The General Utilities doctrine is the name given to the now largely defunct tax rule that a corporation does not recognize a gain or a loss on making a liquidating or nonliquidating distribution of an appreciated or depreciated asset to its shareholders. The roots of the doctrine, can be traced to a regulation promulgated in 1919 that denied realization of gain or loss to a corporation when making a liquidating distribution of an asset in kind. No regulatory provision existed which specified the extent to which realization would or would not be triggered by a nonliquidating distribution such as a dividend or a stock redemption. In General Utilities & Operating Co. v. Helvering, a the Supreme Court adopted a nonrecognition rule for dividend distributions that are made in kind. In deference to that decision, the rule for nonrecognition of gain or loss on a liquidating or a nonliquidating corporate distribution of property in kind has been commonly referred to as the General Utilities doctrine. Congress codified the doctrine in the Internal Revenue Code of 1954. With few exceptions, the original provisions of the Code provided that a distributing corporation did not recognize a gain or loss on making a distribution in kind.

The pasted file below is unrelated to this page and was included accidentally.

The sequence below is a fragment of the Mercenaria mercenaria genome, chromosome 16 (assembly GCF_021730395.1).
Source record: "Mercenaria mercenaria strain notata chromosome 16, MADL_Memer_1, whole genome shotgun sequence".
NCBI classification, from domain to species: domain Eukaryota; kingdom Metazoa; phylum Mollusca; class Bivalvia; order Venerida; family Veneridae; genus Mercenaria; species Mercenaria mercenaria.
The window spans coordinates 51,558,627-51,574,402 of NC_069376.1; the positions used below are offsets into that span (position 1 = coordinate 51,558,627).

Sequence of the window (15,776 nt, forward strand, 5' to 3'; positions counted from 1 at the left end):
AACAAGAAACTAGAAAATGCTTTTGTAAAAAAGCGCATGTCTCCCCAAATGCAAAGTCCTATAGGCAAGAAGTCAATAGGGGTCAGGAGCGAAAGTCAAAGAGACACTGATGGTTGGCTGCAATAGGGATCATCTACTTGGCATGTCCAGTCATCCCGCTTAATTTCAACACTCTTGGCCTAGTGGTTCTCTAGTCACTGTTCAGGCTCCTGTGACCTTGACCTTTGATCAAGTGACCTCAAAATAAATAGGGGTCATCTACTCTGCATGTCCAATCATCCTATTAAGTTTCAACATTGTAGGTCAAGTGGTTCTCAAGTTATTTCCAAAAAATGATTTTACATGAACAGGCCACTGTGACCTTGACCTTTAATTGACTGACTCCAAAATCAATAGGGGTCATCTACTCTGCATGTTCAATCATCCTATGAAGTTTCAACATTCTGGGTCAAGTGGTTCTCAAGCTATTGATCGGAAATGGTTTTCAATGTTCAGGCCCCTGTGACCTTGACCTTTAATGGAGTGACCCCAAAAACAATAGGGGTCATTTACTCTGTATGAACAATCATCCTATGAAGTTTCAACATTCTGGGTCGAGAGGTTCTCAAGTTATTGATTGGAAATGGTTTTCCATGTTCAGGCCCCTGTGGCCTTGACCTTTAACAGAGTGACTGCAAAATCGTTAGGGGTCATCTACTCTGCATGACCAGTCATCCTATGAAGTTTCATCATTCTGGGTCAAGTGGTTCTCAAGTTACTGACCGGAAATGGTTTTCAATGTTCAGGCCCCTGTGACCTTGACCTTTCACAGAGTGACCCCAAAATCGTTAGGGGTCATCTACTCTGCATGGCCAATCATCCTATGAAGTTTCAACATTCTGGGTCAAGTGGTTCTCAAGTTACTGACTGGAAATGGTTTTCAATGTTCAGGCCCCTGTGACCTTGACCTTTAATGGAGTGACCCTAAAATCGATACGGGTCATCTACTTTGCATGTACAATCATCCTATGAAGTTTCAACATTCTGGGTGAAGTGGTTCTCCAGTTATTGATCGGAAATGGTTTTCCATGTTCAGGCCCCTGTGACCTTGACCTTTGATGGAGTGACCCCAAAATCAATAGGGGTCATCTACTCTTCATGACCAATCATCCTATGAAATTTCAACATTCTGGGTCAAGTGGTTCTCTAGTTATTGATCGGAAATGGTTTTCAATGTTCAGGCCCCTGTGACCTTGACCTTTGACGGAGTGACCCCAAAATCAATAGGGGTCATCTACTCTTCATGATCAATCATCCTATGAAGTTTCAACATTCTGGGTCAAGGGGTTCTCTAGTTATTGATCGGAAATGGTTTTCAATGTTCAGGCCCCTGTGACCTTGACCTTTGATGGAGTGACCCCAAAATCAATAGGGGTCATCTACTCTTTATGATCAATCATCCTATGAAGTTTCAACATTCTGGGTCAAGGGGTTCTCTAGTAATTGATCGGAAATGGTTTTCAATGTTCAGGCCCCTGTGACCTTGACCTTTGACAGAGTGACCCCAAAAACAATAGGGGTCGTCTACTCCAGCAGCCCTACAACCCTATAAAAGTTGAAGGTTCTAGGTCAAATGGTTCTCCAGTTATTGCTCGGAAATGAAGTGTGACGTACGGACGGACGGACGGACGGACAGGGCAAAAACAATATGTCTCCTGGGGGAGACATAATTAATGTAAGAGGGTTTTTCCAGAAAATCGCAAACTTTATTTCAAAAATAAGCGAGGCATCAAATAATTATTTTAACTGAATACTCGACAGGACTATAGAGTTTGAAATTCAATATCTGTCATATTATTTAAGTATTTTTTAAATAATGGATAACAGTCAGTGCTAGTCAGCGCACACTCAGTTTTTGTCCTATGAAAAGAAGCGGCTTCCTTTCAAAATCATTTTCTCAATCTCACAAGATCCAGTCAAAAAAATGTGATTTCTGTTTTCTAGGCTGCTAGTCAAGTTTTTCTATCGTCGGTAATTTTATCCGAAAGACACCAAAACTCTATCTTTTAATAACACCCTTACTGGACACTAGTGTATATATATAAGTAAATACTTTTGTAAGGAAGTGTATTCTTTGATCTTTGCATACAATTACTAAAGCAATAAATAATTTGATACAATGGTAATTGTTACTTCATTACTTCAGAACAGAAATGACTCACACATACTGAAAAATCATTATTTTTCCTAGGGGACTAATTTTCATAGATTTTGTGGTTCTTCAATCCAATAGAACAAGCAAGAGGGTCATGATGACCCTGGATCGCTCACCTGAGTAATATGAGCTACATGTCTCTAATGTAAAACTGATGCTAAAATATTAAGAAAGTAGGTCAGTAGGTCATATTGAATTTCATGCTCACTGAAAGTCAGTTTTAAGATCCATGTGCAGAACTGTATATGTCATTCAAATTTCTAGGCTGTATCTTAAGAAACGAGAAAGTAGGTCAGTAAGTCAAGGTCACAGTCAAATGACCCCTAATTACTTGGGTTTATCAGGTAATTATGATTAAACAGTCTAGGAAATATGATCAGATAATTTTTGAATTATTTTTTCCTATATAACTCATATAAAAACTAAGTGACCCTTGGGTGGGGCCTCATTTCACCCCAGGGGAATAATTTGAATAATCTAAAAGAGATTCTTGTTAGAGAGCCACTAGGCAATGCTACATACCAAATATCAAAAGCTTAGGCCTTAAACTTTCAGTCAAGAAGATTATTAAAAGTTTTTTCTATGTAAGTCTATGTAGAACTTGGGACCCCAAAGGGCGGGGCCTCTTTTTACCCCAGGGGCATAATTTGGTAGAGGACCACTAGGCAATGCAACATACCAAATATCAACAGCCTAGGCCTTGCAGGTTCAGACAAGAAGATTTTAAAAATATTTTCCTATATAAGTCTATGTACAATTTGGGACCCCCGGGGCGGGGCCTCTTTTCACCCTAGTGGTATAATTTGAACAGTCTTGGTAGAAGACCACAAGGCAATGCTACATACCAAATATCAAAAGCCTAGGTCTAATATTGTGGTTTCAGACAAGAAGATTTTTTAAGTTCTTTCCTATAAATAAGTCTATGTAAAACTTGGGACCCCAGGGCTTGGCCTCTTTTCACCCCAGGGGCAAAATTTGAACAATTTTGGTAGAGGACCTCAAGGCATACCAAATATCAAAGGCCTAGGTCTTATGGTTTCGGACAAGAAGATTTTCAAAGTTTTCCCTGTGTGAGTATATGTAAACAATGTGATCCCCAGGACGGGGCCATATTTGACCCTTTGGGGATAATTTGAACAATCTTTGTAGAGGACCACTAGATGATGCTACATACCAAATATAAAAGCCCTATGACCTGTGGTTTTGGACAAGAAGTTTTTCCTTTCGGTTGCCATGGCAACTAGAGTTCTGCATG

Kahn, Douglas A. "Should General Utilities Be Reinstated to Provide Partial Integration of Corporate and Personal Income—Is Half a Loaf Better than None?" J. Corp. L. 13 (1988): 953-95.